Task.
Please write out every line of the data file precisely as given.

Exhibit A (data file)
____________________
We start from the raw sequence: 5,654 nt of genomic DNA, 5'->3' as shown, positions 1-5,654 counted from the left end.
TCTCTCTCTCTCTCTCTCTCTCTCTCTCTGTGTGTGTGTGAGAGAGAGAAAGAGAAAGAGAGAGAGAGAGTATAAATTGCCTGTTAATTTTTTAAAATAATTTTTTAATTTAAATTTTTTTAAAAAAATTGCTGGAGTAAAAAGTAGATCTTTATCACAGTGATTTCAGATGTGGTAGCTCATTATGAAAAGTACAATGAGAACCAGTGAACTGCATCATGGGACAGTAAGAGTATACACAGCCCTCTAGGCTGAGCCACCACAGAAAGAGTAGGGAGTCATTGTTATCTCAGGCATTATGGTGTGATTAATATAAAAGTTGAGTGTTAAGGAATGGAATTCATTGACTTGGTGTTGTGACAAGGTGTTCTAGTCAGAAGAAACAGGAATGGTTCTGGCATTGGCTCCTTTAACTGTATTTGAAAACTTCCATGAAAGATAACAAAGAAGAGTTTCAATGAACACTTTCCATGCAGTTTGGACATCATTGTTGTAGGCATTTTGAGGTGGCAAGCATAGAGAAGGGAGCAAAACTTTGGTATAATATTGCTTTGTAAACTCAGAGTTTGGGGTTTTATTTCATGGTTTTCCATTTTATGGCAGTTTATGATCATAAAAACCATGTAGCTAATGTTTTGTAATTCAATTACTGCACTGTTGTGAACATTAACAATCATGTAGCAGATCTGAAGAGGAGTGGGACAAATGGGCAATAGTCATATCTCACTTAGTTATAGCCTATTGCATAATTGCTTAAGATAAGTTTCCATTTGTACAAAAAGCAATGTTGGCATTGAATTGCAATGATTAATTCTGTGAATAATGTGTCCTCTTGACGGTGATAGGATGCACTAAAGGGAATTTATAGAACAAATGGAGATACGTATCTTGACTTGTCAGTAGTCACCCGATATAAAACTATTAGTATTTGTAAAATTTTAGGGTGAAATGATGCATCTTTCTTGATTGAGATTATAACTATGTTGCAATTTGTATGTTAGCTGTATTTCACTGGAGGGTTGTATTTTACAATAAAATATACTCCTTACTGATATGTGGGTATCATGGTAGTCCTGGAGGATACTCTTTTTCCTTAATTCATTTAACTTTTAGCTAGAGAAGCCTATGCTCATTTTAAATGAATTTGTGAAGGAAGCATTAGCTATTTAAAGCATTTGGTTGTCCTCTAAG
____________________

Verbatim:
We start from the raw sequence: 5,654 nt of genomic DNA, 5'->3' as shown, positions 1-5,654 counted from the left end.
TCTCTCTCTCTCTCTCTCTCTCTCTCTCTGTGTGTGTGTGAGAGAGAGAAAGAGAAAGAGAGAGAGAGAGTATAAATTGCCTGTTAATTTTTTAAAATAATTTTTTAATTTAAATTTTTTTAAAAAAATTGCTGGAGTAAAAAGTAGATCTTTATCACAGTGATTTCAGATGTGGTAGCTCATTATGAAAAGTACAATGAGAACCAGTGAACTGCATCATGGGACAGTAAGAGTATACACAGCCCTCTAGGCTGAGCCACCACAGAAAGAGTAGGGAGTCATTGTTATCTCAGGCATTATGGTGTGATTAATATAAAAGTTGAGTGTTAAGGAATGGAATTCATTGACTTGGTGTTGTGACAAGGTGTTCTAGTCAGAAGAAACAGGAATGGTTCTGGCATTGGCTCCTTTAACTGTATTTGAAAACTTCCATGAAAGATAACAAAGAAGAGTTTCAATGAACACTTTCCATGCAGTTTGGACATCATTGTTGTAGGCATTTTGAGGTGGCAAGCATAGAGAAGGGAGCAAAACTTTGGTATAATATTGCTTTGTAAACTCAGAGTTTGGGGTTTTATTTCATGGTTTTCCATTTTATGGCAGTTTATGATCATAAAAACCATGTAGCTAATGTTTTGTAATTCAATTACTGCACTGTTGTGAACATTAACAATCATGTAGCAGATCTGAAGAGGAGTGGGACAAATGGGCAATAGTCATATCTCACTTAGTTATAGCCTATTGCATAATTGCTTAAGATAAGTTTCCATTTGTACAAAAAGCAATGTTGGCATTGAATTGCAATGATTAATTCTGTGAATAATGTGTCCTCTTGACGGTGATAGGATGCACTAAAGGGAATTTATAGAACAAATGGAGATACGTATCTTGACTTGTCAGTAGTCACCCGATATAAAACTATTAGTATTTGTAAAATTTTAGGGTGAAATGATGCATCTTTCTTGATTGAGATTATAACTATGTTGCAATTTGTATGTTAGCTGTATTTCACTGGAGGGTTGTATTTTACAATAAAATATACTCCTTACTGATATGTGGGTATCATGGTAGTCCTGGAGGATACTCTTTTTCCTTAATTCATTTAACTTTTAGCTAGAGAAGCCTATGCTCATTTTAAATGAATTTGTGAAGGAAGCATTAGCTATTTAAAGCATTTGGTTGTCCTCTAAG